There are obvious perks to choosing a shorter personal loan term - it takes you less time to pay down your loan plus you pay less in interest over the life of your loan.
But what if you could also receive a lower interest rate for choosing a shorter term? Well, the good news is, with some lenders you can.
Last week, personal loan lender SocietyOne introduced a tiered pricing system that does just that. Not only does it reward customers for their good credit history but also gives them an extra pat on the back for choosing a shorter term.
On it’s Unsecured Personal Loan (Fixed), the lender offers a competitive 7.99% (9.25% comparison rate*) on it’s 5-year loan term. However, for customers that choose to borrow for 2 or 3 years, they offer a low 6.99% (9.00% comparison rate*).
Want to find out more about this loan? Read below!
SocietyOne Unsecured Personal Loan (Fixed)
- Fixed rates from 6.99% (9.00% comparison rate*) for 2-3 year terms
- No ongoing fees
- Extra repayments allowed
Looking to borrow a bit of cash for a short period of time? The SocietyOne Unsecured Personal Loan (Fixed) could be the option you need. For customers borrowing for 2 or 3 years, rates start as low as 6.99% (9.00% comparison rate*), while those opting for a 5 year loan will receive a still competitive 7.99% (9.25% comparison rate*). Don’t like fees? Of course you don’t. Well, rest assured there are no monthly service exit or early repayment costs. Plus, you can make extra repayments whenever you want. Just keep in mind there is no redraw facility attached to this loan and there is a $336 upfront application fee to budget for.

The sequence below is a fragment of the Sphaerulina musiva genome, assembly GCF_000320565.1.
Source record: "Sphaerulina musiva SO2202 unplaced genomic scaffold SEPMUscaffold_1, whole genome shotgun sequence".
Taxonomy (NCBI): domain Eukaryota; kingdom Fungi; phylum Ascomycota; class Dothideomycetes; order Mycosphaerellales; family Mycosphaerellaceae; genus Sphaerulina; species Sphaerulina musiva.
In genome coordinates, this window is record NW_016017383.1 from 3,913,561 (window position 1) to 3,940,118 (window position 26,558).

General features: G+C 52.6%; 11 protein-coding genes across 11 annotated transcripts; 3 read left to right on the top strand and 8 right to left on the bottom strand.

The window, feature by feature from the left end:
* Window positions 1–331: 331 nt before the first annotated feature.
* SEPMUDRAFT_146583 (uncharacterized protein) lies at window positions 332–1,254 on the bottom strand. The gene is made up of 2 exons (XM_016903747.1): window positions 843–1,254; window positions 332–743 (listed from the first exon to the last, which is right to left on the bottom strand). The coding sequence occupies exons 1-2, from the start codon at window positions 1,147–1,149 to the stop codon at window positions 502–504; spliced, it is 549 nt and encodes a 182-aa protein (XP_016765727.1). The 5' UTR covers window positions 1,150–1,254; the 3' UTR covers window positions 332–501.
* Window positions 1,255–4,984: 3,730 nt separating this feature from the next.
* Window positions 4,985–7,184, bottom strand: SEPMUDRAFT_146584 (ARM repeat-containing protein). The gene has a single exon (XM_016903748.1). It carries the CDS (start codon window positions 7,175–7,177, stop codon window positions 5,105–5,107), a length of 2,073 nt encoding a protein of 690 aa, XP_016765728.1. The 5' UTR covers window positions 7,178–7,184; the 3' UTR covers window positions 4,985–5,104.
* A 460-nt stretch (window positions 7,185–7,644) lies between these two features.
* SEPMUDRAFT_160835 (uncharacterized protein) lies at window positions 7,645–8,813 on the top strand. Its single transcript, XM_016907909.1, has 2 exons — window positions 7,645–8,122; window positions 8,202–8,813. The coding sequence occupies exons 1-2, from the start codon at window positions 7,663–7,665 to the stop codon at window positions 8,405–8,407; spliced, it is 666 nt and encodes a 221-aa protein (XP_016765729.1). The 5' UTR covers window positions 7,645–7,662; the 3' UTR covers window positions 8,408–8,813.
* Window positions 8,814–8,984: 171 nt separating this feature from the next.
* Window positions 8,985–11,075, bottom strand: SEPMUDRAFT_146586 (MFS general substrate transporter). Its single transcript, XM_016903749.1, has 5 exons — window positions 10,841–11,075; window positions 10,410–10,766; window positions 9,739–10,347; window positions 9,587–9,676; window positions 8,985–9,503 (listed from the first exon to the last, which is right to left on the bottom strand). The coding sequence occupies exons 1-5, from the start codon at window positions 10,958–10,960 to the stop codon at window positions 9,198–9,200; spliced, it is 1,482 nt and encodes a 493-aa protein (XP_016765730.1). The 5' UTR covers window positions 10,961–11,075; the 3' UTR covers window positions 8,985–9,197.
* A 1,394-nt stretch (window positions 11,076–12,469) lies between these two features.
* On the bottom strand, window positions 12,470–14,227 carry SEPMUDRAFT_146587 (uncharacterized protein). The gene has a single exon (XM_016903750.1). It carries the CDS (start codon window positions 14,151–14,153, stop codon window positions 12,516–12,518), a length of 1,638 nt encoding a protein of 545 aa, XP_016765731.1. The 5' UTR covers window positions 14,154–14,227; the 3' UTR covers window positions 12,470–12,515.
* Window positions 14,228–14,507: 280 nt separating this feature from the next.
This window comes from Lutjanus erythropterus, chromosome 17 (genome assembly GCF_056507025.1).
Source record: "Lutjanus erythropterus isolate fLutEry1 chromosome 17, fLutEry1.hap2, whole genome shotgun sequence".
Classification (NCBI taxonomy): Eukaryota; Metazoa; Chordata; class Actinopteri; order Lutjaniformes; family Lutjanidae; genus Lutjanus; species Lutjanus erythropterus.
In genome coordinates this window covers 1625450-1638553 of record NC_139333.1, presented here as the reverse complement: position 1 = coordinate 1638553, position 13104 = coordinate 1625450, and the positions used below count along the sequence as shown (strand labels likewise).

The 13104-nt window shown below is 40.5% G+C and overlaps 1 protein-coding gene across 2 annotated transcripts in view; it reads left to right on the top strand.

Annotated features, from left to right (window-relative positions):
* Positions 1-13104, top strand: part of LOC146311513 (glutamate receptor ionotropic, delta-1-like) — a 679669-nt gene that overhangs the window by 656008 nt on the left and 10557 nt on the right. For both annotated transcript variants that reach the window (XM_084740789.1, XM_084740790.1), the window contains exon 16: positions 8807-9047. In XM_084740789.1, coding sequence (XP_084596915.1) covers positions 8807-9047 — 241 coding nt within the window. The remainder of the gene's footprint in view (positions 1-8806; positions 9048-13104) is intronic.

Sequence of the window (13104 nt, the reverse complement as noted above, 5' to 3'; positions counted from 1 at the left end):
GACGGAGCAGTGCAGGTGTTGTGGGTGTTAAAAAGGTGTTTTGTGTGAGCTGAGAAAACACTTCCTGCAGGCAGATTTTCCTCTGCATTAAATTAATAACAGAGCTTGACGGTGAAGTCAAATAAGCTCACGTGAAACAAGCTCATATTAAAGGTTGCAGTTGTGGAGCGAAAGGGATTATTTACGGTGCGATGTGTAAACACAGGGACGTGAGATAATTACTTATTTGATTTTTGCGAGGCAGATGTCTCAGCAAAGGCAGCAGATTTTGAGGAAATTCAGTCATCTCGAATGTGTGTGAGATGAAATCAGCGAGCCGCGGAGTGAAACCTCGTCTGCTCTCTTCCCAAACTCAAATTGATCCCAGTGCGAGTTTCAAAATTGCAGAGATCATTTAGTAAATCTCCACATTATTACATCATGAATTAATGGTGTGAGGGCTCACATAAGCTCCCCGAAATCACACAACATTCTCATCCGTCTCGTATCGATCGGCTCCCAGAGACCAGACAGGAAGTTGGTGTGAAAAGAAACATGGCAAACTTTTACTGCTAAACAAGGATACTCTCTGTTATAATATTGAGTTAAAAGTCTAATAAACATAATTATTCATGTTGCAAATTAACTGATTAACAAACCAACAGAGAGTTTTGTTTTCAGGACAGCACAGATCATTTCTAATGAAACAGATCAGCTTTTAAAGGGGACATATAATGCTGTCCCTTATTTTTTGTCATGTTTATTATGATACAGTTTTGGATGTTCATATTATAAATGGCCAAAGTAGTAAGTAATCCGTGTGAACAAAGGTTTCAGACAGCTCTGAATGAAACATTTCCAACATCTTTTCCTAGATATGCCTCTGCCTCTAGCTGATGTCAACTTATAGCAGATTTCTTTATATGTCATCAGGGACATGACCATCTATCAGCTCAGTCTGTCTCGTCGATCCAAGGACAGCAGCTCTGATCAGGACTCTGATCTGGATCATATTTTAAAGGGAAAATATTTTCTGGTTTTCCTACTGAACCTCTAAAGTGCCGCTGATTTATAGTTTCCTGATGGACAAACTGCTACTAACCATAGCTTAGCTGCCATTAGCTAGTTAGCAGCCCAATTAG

So is this just another type of risk-based pricing?
In recent years, a bunch of Aussie personal loan lenders have adopted risk-based pricing. It’s a tiered system of pricing whereby a lender offers an interest rate based on a customer’s credit rating.
However, offering a rate based on a borrowing term is a lot less common. In fact, according to the Mozo database only three lenders have this system in place: SocietyOne, Teachers Mutual Bank and Queensland Country Bank.
Mozo Banking Expert, Peter Marshall explains that this type of tiered system is just another version of risk-based pricing.
“In this instance, lenders are looking at customers opting to borrow for longer terms as higher-risk,” he said.
“This is possibly based on their own experience. These lenders may have found that people with longer loans are more likely to have problems over the life of the loan.”
He also said that, while it’s hard to tell he wouldn’t be surprised to see other lenders adopt this sort of pricing mode. However, it may take time.
Do these tiered rates only benefit customers on a shorter term?
Marshall says that like pricing based on credit history, interest rates offered on different loan terms don’t only benefit those on one side of the fence.
“It’s a win win for borrowers that opt for a shorter loan term as they will not only pay off their loan soon but receive a lower rate,” he explained.
“On the flip side, if you are a borrower that can’t pay off your loan in say three years, you may receive a higher rate, but at least there is still the option to borrow money. Some lenders may not give you the ability to take out a longer loan at all.”
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